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The Sea Shepherd, Austral Fisheries, Japanese Whaling Connection

By Captain Paul Watson

Sea Shepherd Australia Board Member

Founder of Sea Shepherd (1977)

What is Sea Shepherd Australia’s Relationship With Austral Fisheries?

On October 19th, 2022, I sent some questions to the Board of Directors of Sea Shepherd Australia.

I am still a director of Sea Shepherd Australia although I have been blocked from accessing the Sea Shepherd Australia Facebook page. I can’t comment nor can I even view what others post. The last Board meeting I attended, I was warned to not say anything publicly about Sea Shepherd Australia after I responded to unfounded accusations and insinuations about myself that Sea Shepherd CEO Jeff Hansen gave to a meeting of some 200 staff and volunteers.

The problem the Australian Board has with me is that I believe in transparency. Sea Shepherd supporters have a right to know what Sea Shepherd Australia is doing.

I am not the only person being blocked and numerous comments asking unwanted questions are being deleted.

The questions I was asking concerned Sea Shepherd Australia’s relationship with the Austral Fisheries Company.

Volunteers, staff, and supporters have been asking me questions about Austral Fisheries, questions that I can’t answer even though I am a Sea Shepherd Australia Director.

I can’t answer because I was never briefed about the connection.

I sent the Board the questions that I wanted answers to.

The result: No answers, no explanation, not even the courtesy of a reply except from Tony Smith who said he knew nothing about any relationship with Austral Fisheries.

Here is what I sent to the Australian Board

To the Board of Sea Shepherd Australia,

I received this message (below) yesterday (October 18th) and it is concerning.

The attachment shows the link between Austral Fisheries and the Japanese fishing company Maruha Nichiro a company that is linked to the ownership of the pirate whaler Sierra that I rammed and disabled in 1979.

A link between Sea Shepherd Australia and Austral Fisheries has the potential to be damaging to Sea Shepherd Australia.

I urgently need the answers to the following questions

1. Was Austral Fisheries and its CEO Dave Carter involved with securing tax status for Sea Shepherd Australia?

2. Is it true as alleged that complaints by Sea Shepherd supporters have been ignored?

3. Was the vessel Alan Kay purchased from Austral Fisheries?

4. Did Austral Fisheries give Sea Shepherd Australia a discount on the purchase?

5. Did Austral Fisheries donate the fuel that was on the Alan Kay at the time of purchase?

6. Why has Jeff Hansen cooperated with Austral Fisheries in doing interviews and podcasts on “sustainable Fisheries”?

7. Has Austral Fisheries given donations to Sea Shepherd Australia independent of the purchase of the Alan Kay?

8. Does Sea Shepherd Australia condone the exploitation of marine life by Austral Fisheries?

9. Does Sea Shepherd specifically condone the Austral Fisheries exploitation of Antarctic toothfish?

10. Does Sea Shepherd Australia hold the position that the fishing of Antarctic toothfish is sustainable.

11. Are the members of the Board for Sea Shepherd Australia aware of these concerns?

12. What exactly is the relationship between Austral Fisheries and Sea Shepherd Australia? According to CEO magazine, Sea Shepherd Australia is already partnered with Austral Fisheries. (See exhibit A below)

13. Would Sea Shepherd Australia oppose commercial fishing by Austral Fisheries?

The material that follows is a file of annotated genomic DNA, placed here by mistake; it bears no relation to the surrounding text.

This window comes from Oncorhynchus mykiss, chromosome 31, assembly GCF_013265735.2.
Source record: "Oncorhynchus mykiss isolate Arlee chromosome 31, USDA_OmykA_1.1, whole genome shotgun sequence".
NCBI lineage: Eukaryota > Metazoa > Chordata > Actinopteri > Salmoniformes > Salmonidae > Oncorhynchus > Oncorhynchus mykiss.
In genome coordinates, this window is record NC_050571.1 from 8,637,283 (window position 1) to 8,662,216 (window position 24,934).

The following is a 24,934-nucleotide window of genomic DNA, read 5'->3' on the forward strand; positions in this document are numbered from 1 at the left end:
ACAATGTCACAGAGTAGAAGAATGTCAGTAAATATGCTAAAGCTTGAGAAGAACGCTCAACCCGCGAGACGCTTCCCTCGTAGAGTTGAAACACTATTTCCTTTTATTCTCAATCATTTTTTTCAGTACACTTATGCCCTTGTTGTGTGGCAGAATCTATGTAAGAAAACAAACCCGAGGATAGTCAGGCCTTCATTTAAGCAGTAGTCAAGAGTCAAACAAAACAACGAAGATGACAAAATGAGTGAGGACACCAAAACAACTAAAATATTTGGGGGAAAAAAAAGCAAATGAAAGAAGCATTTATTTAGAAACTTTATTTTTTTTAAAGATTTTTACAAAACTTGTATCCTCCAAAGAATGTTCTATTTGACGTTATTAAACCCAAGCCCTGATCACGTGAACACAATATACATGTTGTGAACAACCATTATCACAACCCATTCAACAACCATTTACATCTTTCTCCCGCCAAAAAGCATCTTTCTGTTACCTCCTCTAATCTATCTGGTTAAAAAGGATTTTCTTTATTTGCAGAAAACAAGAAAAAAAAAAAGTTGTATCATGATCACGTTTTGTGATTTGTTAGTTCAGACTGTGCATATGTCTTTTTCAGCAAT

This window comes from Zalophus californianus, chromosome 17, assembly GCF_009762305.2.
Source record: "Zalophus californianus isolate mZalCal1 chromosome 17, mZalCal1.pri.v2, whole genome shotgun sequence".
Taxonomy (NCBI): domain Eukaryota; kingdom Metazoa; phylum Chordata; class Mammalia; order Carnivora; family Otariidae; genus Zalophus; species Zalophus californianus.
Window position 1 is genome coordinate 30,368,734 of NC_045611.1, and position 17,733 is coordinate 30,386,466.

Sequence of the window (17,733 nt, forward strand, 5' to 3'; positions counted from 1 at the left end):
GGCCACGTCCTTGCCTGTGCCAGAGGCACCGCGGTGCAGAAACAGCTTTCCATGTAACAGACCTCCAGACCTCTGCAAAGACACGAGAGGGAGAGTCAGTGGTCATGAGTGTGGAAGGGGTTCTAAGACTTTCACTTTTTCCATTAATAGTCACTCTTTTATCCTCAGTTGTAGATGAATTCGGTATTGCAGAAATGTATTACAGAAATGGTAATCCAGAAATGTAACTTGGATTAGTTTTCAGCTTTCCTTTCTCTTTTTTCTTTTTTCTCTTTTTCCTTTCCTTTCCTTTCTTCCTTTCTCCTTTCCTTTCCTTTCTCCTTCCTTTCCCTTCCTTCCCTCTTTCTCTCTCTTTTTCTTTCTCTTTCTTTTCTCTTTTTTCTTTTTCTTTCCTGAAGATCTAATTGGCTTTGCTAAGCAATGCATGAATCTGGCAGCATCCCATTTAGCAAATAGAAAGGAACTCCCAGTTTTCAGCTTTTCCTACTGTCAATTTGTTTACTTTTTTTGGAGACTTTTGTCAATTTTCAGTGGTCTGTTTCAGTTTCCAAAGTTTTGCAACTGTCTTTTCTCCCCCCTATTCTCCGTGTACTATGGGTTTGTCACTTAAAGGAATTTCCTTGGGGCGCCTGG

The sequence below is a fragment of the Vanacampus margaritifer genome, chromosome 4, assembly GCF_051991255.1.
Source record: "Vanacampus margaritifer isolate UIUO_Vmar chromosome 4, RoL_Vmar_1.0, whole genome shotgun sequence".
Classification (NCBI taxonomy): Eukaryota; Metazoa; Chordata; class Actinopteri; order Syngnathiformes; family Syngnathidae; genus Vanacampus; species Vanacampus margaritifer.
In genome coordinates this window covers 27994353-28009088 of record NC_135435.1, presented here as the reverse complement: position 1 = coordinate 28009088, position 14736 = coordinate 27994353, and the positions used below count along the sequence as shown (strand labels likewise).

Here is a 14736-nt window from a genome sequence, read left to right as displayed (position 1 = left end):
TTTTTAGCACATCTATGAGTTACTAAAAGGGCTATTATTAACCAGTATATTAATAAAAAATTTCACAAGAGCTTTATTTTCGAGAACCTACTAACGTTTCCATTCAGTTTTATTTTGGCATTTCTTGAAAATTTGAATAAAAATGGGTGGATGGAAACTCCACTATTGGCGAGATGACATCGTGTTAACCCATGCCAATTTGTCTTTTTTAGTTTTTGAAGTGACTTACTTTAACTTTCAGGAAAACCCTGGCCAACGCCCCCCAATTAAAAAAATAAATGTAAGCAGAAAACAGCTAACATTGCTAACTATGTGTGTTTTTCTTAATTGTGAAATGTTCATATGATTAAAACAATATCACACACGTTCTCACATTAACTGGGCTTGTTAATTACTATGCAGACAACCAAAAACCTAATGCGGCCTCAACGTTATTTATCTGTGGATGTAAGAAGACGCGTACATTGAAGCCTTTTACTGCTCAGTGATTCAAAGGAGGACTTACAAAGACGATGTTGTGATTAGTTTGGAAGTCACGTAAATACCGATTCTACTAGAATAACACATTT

14. Is Sea Shepherd Australia comfortable with working with a company (Austral Fisheries) that is linked to the Japanese fishing and whaling industry?

15. What is the personal relationship between Jeff Hansen and Dave Carter?

I heard the podcast with Jeff Hansen and Dave Carter supporting sustainable fishing and I did hear about a donation to Sea Shepherd Australia from a court settlement involving the death of an Austral Fisheries employee but I don’t recall any discussion with the Board about purchasing a ship from Austral Fisheries.

My concern is that this information unless properly explained with full transparency could become an embarrassing scandal for Sea Shepherd Australia.

I would suggest that the Board issue a statement to clarify the situation and to specifically state that Sea Shepherd does not support any form of industrialized exploitation of marine life and specifically does not recognize that there is a sustainable toothfish fishery anywhere on the planet. We’re talking about a recognized endangered species

In light of complaints and inquiries by supporters being ignored by Sea Shepherd Australia, I trust that as a director that my concerns will not be ignored and that as a Director I am entitled to ask these questions and hopefully will be provided with answers.

Almost a month later and no answers. My inquiries were completely ignored.

In 2015, while Chasing the Thunder, an Austral fisheries vessel enroute to Australia from Europe briefly joined up with the Sea Shepherd ships Sam Simon and Bob Barker. After a brief photo-op, the Austral Fisheries ship carried on and Captain Peter Hammarstedt publicly thanked Austral Fisheries for their support. What they were thanked for is a mystery because Austral Fisheries contributed nothing to the campaign aside from a photo op beneficial to Austral Fisheries. Sea Shepherd acknowledged the legitimacy of Austral Fisheries claiming there was a common interest when there was not. The Sea Shepherd interest was to save the Antarctic Toothfish. Austral Fisheries simply wanted to eliminate their competition. It does not matter to the endangered toothfish if they are being killed legally or illegally.

This position by Captain Hammerstedt contradicts this article by Alex Cornelissen:

The official position of Sea Shepherd has always been 100% opposition to commercial fishing.

Exhibit A